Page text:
A mum has turned Mrs Grinch by refusing to buy her little boy a Christmas present – EVER.
“Ho ho ho” has become “no no no” after Lisa Norman got fed up with the festive season becoming “a disgusting exercise in rampant consumerism”.
Research shows a typical family splurges £540 on Christmas. But when two-year-old Neil wakes up on Tuesday, there will be no stocking at the end of his bed – and no presents under the tree.
Instead Lisa, 31, is putting money into an account that will go towards a deposit for Neil’s first HOUSE.
As well as snubbing Christmas she doesn’t buy Neil a prezzie on his birthday either.
She said: “You see these photos showing the huge amount of gifts people are buying their kids in the run-up to Christmas. There’s huge pressure on parents to buy children lots of presents, especially with social media.
“It is ridiculous. We’re not struggling financially but we thought the money could be used for other things. We don’t want to spoil him with stuff he doesn’t need, so we just get him nothing.”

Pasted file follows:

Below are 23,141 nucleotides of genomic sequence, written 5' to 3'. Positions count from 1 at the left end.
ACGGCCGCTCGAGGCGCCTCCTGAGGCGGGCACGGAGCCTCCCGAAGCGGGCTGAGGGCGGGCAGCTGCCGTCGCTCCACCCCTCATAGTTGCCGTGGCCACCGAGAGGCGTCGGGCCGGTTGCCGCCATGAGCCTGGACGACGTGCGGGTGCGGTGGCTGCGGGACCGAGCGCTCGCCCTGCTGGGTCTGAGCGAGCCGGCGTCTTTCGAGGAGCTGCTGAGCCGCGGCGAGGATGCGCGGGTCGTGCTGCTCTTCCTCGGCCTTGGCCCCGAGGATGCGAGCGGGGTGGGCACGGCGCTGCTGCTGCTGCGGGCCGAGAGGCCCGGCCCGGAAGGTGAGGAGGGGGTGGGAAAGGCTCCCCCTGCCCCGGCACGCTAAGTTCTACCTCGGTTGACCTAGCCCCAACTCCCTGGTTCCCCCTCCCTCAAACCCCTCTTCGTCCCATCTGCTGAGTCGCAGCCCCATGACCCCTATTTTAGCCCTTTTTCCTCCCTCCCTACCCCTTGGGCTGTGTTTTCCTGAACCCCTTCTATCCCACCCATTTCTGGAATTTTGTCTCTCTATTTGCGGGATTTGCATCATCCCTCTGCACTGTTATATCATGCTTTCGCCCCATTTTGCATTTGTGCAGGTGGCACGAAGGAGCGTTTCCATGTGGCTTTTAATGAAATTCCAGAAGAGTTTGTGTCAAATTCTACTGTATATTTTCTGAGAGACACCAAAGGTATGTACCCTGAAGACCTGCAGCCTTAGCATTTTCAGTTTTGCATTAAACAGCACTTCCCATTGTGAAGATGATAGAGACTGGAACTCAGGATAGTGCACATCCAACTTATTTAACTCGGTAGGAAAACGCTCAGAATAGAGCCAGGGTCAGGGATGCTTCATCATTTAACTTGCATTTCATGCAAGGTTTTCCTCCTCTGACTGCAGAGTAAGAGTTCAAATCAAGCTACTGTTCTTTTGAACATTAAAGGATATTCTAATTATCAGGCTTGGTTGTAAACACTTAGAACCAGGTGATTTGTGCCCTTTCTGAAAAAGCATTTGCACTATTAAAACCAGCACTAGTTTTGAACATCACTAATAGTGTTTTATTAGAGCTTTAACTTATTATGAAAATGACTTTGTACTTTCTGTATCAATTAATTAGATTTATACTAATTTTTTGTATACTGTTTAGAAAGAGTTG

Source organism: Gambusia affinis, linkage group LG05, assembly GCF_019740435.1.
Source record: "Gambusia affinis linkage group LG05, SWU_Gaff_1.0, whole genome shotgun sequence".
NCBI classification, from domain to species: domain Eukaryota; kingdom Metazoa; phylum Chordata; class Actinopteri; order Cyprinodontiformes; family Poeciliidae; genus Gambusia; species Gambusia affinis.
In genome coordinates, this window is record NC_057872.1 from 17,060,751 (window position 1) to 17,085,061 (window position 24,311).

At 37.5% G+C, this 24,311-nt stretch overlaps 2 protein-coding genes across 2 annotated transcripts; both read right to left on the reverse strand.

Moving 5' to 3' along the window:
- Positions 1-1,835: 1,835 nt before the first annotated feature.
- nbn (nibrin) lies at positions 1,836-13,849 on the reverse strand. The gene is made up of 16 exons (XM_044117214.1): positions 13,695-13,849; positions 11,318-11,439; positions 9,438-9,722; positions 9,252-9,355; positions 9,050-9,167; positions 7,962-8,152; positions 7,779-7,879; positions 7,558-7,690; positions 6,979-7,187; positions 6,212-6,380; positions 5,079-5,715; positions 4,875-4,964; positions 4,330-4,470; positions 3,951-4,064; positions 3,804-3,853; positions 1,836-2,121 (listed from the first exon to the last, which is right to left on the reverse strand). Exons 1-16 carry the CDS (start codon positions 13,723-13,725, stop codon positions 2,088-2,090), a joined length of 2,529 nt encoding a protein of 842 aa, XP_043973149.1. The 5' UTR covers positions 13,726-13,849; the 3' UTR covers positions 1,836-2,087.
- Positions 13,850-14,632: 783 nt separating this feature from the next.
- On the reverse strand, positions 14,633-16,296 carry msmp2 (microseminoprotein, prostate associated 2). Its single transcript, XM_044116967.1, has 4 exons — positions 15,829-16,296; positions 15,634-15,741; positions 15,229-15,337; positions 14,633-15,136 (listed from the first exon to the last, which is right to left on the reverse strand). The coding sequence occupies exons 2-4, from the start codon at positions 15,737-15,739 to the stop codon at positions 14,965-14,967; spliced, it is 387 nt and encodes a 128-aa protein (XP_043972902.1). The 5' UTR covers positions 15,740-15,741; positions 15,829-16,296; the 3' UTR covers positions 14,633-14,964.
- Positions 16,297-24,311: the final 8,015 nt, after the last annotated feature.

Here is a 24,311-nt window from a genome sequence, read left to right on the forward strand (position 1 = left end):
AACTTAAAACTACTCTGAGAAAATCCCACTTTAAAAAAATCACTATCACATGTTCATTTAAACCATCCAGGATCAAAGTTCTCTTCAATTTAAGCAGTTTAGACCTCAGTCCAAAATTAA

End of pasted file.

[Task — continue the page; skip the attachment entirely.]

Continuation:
Neil was born prematurely and was expected to die within minutes, but is now a healthy toddler.
Stay-at-home mum Lisa, of Leyland, Lancs, admits they were so thankful he survived that they could have gone to the other extreme of showering him with gifts.
But she added: “I think we’d just have ended up with a very spoilt child who thinks he’s entitled to everything.”
Neil will get a treat when he visits his grandparents, however. Lisa explained: “My mum loves Christmas and always cooks the dinner. She wants to make it special but she doesn’t go over the top.
“My parents have never been stupid with their gift-giving either. They always had a budget and the majority of it would be for essential things, topped up with a few fun things.”
Likewise, anything Neil gets in the future will be based on what he needs and what he has done to earn his gifts – clothes, a rucksack for nursery or educational aids.
Lisa went on: “He’s never going to be spoiled with absolutely everything, I know that now.
“We don’t give in to him wanting something. I’m sure he’ll realise come school age that me and his dad don’t buy him presents.”
The family’s greatest gift at Christmas, of course, is that Neil has grown into a happy, healthy boy.
And Lisa added: “That’s the most important thing.”
Christmas shopping consumer rights
Source: Read Full Article